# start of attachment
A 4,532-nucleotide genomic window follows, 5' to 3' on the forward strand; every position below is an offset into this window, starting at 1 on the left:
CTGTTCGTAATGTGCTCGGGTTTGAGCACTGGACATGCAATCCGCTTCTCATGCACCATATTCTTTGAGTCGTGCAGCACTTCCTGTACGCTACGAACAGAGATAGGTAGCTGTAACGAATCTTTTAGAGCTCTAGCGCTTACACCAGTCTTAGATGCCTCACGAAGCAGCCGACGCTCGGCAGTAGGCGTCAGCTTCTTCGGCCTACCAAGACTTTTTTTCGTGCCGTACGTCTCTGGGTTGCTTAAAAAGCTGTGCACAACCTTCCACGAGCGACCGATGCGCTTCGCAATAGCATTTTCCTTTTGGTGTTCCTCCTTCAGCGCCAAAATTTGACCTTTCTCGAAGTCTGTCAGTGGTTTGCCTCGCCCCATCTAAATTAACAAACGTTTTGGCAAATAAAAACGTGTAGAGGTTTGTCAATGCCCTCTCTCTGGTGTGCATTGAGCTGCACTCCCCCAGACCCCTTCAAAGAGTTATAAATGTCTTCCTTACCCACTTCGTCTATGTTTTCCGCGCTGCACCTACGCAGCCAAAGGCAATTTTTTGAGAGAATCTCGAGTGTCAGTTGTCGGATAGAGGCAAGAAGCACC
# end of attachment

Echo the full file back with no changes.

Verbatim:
A 4,532-nucleotide genomic window follows, 5' to 3' on the forward strand; every position below is an offset into this window, starting at 1 on the left:
CTGTTCGTAATGTGCTCGGGTTTGAGCACTGGACATGCAATCCGCTTCTCATGCACCATATTCTTTGAGTCGTGCAGCACTTCCTGTACGCTACGAACAGAGATAGGTAGCTGTAACGAATCTTTTAGAGCTCTAGCGCTTACACCAGTCTTAGATGCCTCACGAAGCAGCCGACGCTCGGCAGTAGGCGTCAGCTTCTTCGGCCTACCAAGACTTTTTTTCGTGCCGTACGTCTCTGGGTTGCTTAAAAAGCTGTGCACAACCTTCCACGAGCGACCGATGCGCTTCGCAATAGCATTTTCCTTTTGGTGTTCCTCCTTCAGCGCCAAAATTTGACCTTTCTCGAAGTCTGTCAGTGGTTTGCCTCGCCCCATCTAAATTAACAAACGTTTTGGCAAATAAAAACGTGTAGAGGTTTGTCAATGCCCTCTCTCTGGTGTGCATTGAGCTGCACTCCCCCAGACCCCTTCAAAGAGTTATAAATGTCTTCCTTACCCACTTCGTCTATGTTTTCCGCGCTGCACCTACGCAGCCAAAGGCAATTTTTTGAGAGAATCTCGAGTGTCAGTTGTCGGATAGAGGCAAGAAGCACC